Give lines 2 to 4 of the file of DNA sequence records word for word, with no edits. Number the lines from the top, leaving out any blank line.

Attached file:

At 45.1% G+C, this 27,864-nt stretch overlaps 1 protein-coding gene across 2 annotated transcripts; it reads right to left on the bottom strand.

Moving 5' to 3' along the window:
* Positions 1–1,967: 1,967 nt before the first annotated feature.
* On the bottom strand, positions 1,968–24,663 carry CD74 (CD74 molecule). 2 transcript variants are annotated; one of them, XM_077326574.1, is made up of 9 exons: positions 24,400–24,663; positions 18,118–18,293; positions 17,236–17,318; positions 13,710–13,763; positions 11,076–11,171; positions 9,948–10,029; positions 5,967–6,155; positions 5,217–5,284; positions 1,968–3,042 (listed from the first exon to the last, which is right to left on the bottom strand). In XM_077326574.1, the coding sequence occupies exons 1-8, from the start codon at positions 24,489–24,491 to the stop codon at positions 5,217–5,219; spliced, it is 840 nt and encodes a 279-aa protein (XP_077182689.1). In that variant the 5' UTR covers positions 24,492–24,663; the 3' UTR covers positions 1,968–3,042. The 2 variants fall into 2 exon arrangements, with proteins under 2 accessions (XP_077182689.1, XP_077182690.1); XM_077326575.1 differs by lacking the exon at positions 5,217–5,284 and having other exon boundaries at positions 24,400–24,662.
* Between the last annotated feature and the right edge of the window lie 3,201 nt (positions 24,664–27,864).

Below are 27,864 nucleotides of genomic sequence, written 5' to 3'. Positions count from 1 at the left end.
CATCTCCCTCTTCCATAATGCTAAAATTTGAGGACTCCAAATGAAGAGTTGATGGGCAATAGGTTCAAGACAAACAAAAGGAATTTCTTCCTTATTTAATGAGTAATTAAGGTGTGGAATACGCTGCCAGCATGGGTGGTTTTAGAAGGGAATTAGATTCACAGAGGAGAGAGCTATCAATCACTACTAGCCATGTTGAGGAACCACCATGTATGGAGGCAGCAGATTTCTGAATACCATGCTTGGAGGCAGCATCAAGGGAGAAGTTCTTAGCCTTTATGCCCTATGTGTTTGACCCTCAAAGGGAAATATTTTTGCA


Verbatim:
Moving 5' to 3' along the window:
* Positions 1–1,967: 1,967 nt before the first annotated feature.
* On the bottom strand, positions 1,968–24,663 carry CD74 (CD74 molecule). 2 transcript variants are annotated; one of them, XM_077326574.1, is made up of 9 exons: positions 24,400–24,663; positions 18,118–18,293; positions 17,236–17,318; positions 13,710–13,763; positions 11,076–11,171; positions 9,948–10,029; positions 5,967–6,155; positions 5,217–5,284; positions 1,968–3,042 (listed from the first exon to the last, which is right to left on the bottom strand). In XM_077326574.1, the coding sequence occupies exons 1-8, from the start codon at positions 24,489–24,491 to the stop codon at positions 5,217–5,219; spliced, it is 840 nt and encodes a 279-aa protein (XP_077182689.1). In that variant the 5' UTR covers positions 24,492–24,663; the 3' UTR covers positions 1,968–3,042. The 2 variants fall into 2 exon arrangements, with proteins under 2 accessions (XP_077182689.1, XP_077182690.1); XM_077326575.1 differs by lacking the exon at positions 5,217–5,284 and having other exon boundaries at positions 24,400–24,662.